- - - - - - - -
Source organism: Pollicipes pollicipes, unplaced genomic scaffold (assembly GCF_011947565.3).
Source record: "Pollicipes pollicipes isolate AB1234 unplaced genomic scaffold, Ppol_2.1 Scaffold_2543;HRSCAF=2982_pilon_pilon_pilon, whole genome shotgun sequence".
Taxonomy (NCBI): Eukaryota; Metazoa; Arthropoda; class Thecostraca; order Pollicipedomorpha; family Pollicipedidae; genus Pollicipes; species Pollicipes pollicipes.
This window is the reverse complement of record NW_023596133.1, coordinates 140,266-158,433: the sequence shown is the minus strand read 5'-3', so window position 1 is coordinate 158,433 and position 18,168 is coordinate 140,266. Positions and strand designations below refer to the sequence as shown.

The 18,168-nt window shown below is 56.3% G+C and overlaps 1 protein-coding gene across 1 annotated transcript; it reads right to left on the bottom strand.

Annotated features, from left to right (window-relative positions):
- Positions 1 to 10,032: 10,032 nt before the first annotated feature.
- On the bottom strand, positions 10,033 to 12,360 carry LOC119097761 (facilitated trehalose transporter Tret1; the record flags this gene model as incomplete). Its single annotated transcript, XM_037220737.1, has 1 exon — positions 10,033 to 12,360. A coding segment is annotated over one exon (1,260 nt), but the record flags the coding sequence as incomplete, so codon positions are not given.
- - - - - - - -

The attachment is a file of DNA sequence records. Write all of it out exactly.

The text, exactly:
Source organism: Pollicipes pollicipes, unplaced genomic scaffold (assembly GCF_011947565.3).
Source record: "Pollicipes pollicipes isolate AB1234 unplaced genomic scaffold, Ppol_2.1 Scaffold_2543;HRSCAF=2982_pilon_pilon_pilon, whole genome shotgun sequence".
Taxonomy (NCBI): Eukaryota; Metazoa; Arthropoda; class Thecostraca; order Pollicipedomorpha; family Pollicipedidae; genus Pollicipes; species Pollicipes pollicipes.
This window is the reverse complement of record NW_023596133.1, coordinates 140,266-158,433: the sequence shown is the minus strand read 5'-3', so window position 1 is coordinate 158,433 and position 18,168 is coordinate 140,266. Positions and strand designations below refer to the sequence as shown.

The 18,168-nt window shown below is 56.3% G+C and overlaps 1 protein-coding gene across 1 annotated transcript; it reads right to left on the bottom strand.

Annotated features, from left to right (window-relative positions):
- Positions 1 to 10,032: 10,032 nt before the first annotated feature.
- On the bottom strand, positions 10,033 to 12,360 carry LOC119097761 (facilitated trehalose transporter Tret1; the record flags this gene model as incomplete). Its single annotated transcript, XM_037220737.1, has 1 exon — positions 10,033 to 12,360. A coding segment is annotated over one exon (1,260 nt), but the record flags the coding sequence as incomplete, so codon positions are not given.